Indeed, when van der Merwe takes the ball at pace, just metres out, with his explosive 108kgs frame, he ricochets off defenders, and usually emerges with a broad grin, a stroke of his majestic golden beard, akin to the head of a lion’s pride, and ensures Sale Sharks are five points to the good.
However, his bucolic upbringing did bring its challenges. Van der Merwe had a stammer from a young age, and as a young kid, was subjected to the usual cruel jibes that cut to the core. Instead of crushing his spirit, it made him stronger.
“Yah, when I was younger, it was a big issue, because young kids can be brutal with the amount they tease you. Yes, I stutter, but it’s not who I am. It doesn’t define me. It doesn’t own me. As I’ve got older, I wouldn’t say I’ve made peace with it, indeed I’ve accepted it will always be at the back of my mind, but since I got to Sale, I’ve taken to speaking more at meetings. Now, whatever I have to say, I feel like I’ve got power saying it.”
Van der Merwe is easy company, as he navigates the sleepy countryside lanes around Cheshire after training, and you can barely pick up moments of hesitation in his engaging conversation.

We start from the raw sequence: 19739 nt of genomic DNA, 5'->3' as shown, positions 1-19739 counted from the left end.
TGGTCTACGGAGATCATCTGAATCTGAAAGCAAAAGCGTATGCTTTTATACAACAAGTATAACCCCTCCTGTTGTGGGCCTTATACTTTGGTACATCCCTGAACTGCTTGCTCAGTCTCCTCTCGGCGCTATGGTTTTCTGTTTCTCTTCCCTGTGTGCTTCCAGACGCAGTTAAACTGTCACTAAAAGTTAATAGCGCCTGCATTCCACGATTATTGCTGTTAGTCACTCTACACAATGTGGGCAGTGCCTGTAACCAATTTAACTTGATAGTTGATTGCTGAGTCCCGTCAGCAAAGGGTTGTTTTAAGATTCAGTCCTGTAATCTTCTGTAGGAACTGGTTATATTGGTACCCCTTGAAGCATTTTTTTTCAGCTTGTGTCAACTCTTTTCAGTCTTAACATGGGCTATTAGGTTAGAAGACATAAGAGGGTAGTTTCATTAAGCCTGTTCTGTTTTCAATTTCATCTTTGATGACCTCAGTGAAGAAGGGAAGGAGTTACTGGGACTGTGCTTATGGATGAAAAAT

While swatting away bullies, his burgeoning rugby reputation grew, first as a combative 9, but he also played as an ‘eighth man’ for the B-Team at Hoërskool Outeniqua, where he realised a penchant for skittling defenders, At 16, he made the switch to hooker and hasn’t looked back, only venturing back to his old position once, when with the Lions.
“I didn’t give Faf (de Klerk) any tips, put it that way, but in 2014 I played 60 minutes at hooker and both of our 9s got injured. Rob du Preez’s dad was our coach with the Lions. He’d known me as a kid so he knew I could play there, for the first 10 minutes, it went pretty well, but then I could barely walk. Never again.”